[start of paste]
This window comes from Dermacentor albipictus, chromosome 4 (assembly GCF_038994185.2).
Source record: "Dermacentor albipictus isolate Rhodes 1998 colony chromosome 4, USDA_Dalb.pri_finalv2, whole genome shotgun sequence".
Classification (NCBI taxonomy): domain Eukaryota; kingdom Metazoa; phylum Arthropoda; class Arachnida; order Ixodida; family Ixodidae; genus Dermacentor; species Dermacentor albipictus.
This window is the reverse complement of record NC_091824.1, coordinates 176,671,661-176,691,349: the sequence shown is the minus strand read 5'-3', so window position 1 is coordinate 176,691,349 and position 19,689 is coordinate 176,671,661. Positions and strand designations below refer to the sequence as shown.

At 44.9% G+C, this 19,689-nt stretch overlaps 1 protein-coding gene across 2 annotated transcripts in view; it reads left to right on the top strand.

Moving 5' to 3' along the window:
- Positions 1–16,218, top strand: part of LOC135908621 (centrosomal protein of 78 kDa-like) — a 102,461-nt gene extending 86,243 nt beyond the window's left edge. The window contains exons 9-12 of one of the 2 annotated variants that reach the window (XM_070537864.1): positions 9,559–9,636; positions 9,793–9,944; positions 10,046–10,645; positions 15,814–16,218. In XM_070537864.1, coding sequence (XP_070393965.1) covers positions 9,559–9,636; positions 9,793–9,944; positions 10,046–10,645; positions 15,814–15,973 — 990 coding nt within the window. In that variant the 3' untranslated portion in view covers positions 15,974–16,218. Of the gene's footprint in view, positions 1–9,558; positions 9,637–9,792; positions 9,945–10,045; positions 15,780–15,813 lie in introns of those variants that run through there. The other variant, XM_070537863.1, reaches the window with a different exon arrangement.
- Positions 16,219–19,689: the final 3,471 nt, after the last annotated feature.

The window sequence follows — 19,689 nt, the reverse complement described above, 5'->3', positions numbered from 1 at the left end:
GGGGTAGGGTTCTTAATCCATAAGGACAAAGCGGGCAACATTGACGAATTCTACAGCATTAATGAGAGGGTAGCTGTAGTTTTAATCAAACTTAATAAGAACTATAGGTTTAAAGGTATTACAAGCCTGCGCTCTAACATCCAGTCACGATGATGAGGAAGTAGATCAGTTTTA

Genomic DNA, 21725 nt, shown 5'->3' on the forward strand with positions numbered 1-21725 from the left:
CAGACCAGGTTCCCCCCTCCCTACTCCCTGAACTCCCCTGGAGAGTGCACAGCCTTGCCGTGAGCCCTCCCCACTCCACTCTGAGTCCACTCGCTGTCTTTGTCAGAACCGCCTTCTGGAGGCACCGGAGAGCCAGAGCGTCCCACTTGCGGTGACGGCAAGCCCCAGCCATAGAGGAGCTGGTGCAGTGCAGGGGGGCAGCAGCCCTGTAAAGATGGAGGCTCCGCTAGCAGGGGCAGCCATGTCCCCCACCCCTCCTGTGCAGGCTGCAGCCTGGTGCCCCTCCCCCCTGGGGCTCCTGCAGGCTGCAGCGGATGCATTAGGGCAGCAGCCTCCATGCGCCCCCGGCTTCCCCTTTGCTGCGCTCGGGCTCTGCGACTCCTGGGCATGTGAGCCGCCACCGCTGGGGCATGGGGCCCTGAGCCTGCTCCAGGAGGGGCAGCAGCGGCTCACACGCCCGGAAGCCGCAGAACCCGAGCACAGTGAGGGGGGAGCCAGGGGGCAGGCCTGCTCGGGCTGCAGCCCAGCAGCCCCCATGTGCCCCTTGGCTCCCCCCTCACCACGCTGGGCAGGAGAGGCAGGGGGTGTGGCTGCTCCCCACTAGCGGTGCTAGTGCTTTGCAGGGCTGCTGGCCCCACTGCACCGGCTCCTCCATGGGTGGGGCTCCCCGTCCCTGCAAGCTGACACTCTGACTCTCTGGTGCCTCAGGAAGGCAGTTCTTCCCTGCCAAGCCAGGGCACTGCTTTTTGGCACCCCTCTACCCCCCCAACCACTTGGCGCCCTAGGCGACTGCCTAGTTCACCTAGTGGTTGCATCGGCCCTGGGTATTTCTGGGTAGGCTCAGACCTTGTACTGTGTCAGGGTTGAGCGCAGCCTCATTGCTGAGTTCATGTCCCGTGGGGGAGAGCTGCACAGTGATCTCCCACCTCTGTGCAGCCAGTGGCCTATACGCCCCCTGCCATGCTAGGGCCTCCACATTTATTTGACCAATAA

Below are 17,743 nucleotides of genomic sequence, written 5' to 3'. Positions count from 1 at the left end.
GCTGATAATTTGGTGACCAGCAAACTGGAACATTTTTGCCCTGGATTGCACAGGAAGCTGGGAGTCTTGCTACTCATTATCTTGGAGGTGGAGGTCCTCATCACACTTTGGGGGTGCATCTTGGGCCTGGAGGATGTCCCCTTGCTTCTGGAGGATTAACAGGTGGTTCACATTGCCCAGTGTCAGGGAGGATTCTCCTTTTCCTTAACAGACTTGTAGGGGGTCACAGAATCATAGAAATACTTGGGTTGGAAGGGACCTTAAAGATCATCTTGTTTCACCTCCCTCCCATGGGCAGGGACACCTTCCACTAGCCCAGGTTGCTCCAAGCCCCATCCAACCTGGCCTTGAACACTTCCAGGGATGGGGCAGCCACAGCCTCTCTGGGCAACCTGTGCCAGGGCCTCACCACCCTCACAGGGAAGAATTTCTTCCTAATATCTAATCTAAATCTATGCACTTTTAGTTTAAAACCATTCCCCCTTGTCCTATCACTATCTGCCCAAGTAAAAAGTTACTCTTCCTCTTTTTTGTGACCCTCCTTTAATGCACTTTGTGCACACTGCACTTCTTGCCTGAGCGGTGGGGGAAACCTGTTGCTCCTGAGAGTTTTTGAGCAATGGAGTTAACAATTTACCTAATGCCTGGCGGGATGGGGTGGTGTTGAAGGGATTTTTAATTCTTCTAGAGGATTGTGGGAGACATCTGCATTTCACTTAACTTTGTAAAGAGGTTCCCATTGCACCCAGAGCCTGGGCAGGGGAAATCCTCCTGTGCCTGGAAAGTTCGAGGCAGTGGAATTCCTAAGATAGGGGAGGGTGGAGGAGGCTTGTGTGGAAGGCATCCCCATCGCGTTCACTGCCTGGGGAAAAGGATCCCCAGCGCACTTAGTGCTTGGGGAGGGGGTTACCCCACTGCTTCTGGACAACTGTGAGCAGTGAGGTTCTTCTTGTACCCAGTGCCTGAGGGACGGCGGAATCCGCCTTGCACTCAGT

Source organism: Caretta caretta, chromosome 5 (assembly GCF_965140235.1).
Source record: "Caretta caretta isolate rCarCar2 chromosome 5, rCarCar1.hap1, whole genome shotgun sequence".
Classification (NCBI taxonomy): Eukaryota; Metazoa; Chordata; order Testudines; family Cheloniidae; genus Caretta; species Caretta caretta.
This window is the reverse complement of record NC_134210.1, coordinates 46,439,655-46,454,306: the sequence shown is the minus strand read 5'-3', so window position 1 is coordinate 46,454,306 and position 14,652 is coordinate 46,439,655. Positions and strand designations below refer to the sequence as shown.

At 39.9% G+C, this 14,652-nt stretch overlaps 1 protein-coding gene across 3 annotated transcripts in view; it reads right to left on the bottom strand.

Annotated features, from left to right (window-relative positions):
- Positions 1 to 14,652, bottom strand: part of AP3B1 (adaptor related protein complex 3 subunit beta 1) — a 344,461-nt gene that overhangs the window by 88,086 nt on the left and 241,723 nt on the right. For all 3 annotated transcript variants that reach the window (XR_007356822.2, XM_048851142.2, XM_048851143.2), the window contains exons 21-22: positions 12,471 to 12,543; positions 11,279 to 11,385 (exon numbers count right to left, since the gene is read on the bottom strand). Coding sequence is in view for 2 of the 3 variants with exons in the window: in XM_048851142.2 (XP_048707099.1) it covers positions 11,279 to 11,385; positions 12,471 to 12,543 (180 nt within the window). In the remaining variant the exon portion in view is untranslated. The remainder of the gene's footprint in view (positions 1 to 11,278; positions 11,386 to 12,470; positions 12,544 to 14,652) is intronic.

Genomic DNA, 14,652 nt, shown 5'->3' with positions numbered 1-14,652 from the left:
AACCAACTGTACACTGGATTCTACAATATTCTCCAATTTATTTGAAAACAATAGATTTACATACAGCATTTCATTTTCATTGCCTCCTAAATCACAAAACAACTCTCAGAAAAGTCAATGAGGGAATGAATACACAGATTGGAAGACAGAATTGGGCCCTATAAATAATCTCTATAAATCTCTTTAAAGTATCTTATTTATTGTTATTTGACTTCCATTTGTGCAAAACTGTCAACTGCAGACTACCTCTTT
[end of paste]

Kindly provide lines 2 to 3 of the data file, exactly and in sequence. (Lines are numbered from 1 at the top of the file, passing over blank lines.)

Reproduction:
Source record: "Dermacentor albipictus isolate Rhodes 1998 colony chromosome 4, USDA_Dalb.pri_finalv2, whole genome shotgun sequence".
Classification (NCBI taxonomy): domain Eukaryota; kingdom Metazoa; phylum Arthropoda; class Arachnida; order Ixodida; family Ixodidae; genus Dermacentor; species Dermacentor albipictus.